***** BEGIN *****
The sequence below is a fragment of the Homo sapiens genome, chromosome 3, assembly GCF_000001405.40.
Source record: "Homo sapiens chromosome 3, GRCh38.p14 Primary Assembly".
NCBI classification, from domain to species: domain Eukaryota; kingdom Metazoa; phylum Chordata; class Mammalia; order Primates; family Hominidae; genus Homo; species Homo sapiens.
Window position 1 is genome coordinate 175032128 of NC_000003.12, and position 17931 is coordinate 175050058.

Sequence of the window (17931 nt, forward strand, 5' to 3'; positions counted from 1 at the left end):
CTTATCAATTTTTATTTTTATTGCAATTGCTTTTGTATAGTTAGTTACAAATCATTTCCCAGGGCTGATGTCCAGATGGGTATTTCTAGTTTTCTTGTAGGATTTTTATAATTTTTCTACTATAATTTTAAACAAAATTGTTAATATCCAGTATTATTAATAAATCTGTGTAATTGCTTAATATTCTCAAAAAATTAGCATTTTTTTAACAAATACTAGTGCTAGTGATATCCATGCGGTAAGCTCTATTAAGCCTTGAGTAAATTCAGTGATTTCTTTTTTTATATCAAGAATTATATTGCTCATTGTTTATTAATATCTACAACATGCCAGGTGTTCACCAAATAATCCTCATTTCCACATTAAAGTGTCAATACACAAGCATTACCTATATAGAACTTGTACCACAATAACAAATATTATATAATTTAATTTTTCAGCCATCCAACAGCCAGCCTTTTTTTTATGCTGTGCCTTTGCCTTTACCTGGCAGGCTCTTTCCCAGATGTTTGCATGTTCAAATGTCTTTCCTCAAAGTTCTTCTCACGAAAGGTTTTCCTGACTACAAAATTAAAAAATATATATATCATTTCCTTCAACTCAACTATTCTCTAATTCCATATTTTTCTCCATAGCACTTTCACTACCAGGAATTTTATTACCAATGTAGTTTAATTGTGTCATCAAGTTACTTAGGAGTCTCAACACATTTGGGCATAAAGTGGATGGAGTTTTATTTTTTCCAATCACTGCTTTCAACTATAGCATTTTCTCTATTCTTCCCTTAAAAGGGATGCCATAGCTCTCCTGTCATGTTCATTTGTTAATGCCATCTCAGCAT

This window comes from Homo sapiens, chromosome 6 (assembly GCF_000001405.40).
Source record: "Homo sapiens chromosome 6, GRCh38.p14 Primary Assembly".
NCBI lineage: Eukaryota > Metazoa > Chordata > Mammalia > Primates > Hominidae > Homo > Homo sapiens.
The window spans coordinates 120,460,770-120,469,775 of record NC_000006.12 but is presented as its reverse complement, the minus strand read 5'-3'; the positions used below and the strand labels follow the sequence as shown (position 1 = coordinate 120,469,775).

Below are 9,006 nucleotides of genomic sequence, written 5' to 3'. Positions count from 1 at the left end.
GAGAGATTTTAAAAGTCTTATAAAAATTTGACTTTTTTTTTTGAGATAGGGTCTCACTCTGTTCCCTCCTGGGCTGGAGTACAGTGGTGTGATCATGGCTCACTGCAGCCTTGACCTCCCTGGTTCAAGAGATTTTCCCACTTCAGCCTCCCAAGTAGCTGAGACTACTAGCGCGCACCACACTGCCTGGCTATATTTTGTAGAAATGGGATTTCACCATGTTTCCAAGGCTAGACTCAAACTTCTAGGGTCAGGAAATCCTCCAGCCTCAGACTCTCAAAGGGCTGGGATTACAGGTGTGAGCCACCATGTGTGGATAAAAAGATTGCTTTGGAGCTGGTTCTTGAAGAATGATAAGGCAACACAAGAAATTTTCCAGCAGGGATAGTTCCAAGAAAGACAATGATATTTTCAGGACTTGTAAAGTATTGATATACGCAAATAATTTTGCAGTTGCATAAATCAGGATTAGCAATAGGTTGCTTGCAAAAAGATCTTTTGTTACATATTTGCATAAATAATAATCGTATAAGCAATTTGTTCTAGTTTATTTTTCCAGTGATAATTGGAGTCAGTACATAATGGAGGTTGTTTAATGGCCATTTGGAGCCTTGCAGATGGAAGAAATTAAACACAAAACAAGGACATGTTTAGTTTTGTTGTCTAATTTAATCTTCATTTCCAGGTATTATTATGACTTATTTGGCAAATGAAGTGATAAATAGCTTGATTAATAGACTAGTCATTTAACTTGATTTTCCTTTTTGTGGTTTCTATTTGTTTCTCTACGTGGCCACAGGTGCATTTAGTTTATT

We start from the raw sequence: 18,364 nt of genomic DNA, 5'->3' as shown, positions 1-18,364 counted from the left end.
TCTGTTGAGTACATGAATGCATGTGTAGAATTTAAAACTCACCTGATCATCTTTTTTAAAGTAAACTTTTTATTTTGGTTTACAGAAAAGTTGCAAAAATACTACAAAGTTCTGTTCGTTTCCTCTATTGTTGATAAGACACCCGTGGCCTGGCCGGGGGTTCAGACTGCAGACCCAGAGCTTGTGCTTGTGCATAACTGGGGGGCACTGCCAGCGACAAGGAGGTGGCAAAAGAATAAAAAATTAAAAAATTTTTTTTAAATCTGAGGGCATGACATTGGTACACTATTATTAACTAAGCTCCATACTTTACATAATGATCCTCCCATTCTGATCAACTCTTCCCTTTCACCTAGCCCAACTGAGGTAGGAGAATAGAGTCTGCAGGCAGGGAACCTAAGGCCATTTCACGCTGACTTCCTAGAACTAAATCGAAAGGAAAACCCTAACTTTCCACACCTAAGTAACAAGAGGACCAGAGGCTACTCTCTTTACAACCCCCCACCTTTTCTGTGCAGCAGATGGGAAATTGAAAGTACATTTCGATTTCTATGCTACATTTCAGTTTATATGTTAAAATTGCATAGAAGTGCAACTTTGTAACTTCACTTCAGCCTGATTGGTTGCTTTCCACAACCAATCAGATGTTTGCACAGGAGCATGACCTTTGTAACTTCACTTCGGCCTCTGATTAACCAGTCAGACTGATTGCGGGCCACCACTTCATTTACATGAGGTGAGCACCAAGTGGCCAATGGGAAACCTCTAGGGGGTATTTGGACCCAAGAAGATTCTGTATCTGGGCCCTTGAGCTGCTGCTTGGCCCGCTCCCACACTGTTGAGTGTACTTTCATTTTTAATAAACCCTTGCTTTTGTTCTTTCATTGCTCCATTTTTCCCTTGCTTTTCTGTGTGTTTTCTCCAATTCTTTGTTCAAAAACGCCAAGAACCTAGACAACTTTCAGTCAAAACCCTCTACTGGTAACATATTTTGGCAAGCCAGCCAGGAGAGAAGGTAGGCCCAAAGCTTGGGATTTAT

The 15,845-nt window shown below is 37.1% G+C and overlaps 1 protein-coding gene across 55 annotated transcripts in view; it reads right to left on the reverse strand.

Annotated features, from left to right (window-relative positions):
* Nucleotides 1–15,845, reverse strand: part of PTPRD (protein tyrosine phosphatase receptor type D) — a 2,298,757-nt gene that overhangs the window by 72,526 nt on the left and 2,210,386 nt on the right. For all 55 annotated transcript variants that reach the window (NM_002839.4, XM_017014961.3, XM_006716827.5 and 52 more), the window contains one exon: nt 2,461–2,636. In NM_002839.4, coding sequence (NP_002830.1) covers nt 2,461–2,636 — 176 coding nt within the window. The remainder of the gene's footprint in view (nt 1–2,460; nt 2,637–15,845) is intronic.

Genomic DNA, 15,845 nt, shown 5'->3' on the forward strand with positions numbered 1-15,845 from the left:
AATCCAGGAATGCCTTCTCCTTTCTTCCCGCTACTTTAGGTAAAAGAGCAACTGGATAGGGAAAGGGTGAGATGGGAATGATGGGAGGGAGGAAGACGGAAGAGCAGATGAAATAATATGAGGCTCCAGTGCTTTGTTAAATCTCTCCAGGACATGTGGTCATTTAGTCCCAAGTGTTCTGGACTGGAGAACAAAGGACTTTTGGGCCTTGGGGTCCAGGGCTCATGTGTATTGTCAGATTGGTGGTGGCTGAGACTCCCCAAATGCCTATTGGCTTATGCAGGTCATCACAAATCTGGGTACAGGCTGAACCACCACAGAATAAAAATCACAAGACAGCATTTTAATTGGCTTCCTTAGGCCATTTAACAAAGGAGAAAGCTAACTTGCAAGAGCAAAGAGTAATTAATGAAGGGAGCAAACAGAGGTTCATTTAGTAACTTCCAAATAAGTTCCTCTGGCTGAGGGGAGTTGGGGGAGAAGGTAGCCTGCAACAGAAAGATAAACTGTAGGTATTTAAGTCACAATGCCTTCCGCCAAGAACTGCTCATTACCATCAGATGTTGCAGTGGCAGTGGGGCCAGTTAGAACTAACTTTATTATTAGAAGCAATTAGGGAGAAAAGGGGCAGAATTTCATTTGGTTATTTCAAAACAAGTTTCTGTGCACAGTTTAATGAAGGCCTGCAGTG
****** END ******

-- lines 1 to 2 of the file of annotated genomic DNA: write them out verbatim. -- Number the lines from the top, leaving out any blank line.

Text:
The sequence below is a fragment of the Homo sapiens genome, chromosome 3, assembly GCF_000001405.40.
Source record: "Homo sapiens chromosome 3, GRCh38.p14 Primary Assembly".